Recent reports reignited talk that Red Bull could launch a takeover of West Ham United.
The Hammers may be the 18th richest club in world football.
But that has not been reflected on the pitch. Angry West Ham fans want co-owners David Sullivan and David Gold to sell the club.
Among those reportedly interested – and not for the first time – was energy drink and sports giant Red Bull.
For some West Ham fans ANYONE is better than Sullivan and Gold.
An irrational fear of the Red Bull machine
Others, though, are more wary when it comes to Red Bull.
In 2017 Red Bull were linked with a £650million takeover of West Ham (Telegraph).
On the whole the Hammers faithful were dead against the idea back then. And some remain unconvinced.
But many of the underlying concerns are ill-informed and irrational.
In fact it could well be the best thing to ever happen to the club after a series of disastrous ownerships.
People don’t like change, it’s a common human trait, but the reaction to reports – even against the backdrop of the desperation for Sullivan and Gold to sell – have been surprising.
Misguided fears were once again spouted on social media when the new reports emerged last week.
Red Bull have the money and nous to truly make the fabled next level
Some supporters are worried the marketing machine would come in and rename the club, change the badge, the kit and all but erase Bobby Moore from the history books.
In reality none of those things would have happened, if there is one thing Red Bull isn’t… it’s stupid.
The company, worth over $10billion, has wide ranging sporting interests across the globe and is famous for spending big and wisely to make a success of its ventures.
In Germany, the club Red Bull Leipzig – which was originally fifth division side SSV Markranstädt before being purchased and rebranded – is reviled mainly because the owners have done everything in their power to invest as much as possible to make the team a success.
And they have done just that with the side rocketing up the leagues and now sitting pretty in second place in the Bundesliga and emerging as genuine challengers to Bayern Munich.
They have not looked out of place in the Champions League in recent years either and take on Tottenham in the last 16 later this month.
Austrian champions Red Bull Salzburg haven’t done too badly under their ownership either.
Originally formed in 1933, 10 of the club’s 13 titles have come since the takeover in 2005.
Sociedad has shown that a revamped ‘Red Bull Arena’ could become reality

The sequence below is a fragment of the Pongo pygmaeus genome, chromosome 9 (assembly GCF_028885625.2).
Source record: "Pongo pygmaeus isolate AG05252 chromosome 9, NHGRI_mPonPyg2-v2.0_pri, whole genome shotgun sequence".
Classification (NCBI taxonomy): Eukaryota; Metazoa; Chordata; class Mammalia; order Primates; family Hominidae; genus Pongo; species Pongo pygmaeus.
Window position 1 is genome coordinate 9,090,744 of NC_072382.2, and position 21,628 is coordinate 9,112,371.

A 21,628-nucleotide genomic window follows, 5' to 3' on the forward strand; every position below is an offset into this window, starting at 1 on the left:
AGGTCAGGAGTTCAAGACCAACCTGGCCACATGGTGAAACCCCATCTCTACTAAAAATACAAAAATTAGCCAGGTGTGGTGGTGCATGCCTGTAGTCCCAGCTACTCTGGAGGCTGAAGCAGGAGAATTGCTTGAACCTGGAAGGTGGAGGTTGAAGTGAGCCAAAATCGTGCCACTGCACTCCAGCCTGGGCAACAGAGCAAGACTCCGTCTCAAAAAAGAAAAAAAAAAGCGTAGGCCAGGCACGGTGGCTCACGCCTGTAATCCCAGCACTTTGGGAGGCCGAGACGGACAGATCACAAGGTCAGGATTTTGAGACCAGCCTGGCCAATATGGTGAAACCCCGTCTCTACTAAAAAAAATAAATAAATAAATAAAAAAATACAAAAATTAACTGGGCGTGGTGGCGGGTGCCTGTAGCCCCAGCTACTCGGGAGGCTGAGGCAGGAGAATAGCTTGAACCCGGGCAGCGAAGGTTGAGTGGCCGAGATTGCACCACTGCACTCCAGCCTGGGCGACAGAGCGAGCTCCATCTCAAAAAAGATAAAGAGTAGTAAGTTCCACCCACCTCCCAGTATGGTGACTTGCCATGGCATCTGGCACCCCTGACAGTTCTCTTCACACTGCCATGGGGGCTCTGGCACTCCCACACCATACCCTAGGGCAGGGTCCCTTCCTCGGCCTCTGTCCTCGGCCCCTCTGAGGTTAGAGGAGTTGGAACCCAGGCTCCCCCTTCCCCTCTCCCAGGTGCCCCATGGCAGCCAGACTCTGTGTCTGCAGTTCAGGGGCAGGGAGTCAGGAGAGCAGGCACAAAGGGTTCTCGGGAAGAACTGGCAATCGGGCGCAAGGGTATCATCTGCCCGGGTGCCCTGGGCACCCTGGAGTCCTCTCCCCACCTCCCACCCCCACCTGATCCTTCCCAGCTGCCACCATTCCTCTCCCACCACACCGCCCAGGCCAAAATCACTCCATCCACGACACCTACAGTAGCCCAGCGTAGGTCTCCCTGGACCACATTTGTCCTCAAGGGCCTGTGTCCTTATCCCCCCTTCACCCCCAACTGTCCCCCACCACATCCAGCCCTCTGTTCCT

Two big problems the Hammers have is 1) a lack of the kind of investment needed to challenge the top six from Sullivan and Gold and the 2) London Stadium.
The athletics bowl arena is poles apart from Upton Park. And the magic has gone as a result of the move.
Some West Ham fans want new owners to ditch the London Stadium and construct a new purpose-built home made for football.
But if Red Bull take over it would surprise nobody if they at the very least bought the stadium from the debt-ridden operators LLDC outright and redeveloped it into a proper football stadium.
Those who are sceptical as to whether that is possible only need to look at Real Sociedad in Spain for proof.
It is 2020. It CAN be done.
And in terms of global branding, Red Bull really would be the ideal people to take West Ham to the next level.
At worst Red Bull would rename the stadium something like the ‘Red Bull Arena’. But is that really much worse than the London Stadium?
And like all the other top clubs, owners fixing naming rights and sponsorship deals for over-inflated sums would give West Ham the freedom to compete with the big boys in terms of Financial Fair Play.
Another major issue is West Ham’s poor quality training facilities in comparison to other Premier League – and even some Championship – clubs.
Red Bull would have the financial muscle to sort that out without any problems whatsoever.
Just Google the New York Red Bulls training facility to see the investment the company makes in that respect. Mind-blowing.
Take a look online at any of the Red Bull staff rosters too. A modern, no-stone-unturned approach is taken with a network of scouts, a focus on young homegrown talent both in terms of players and coaches and of course, being the best on the pitch.
Some fans fear the club would be selling out or selling its soul if Red Bull take over.
But that has already happened without any of the success to go with it.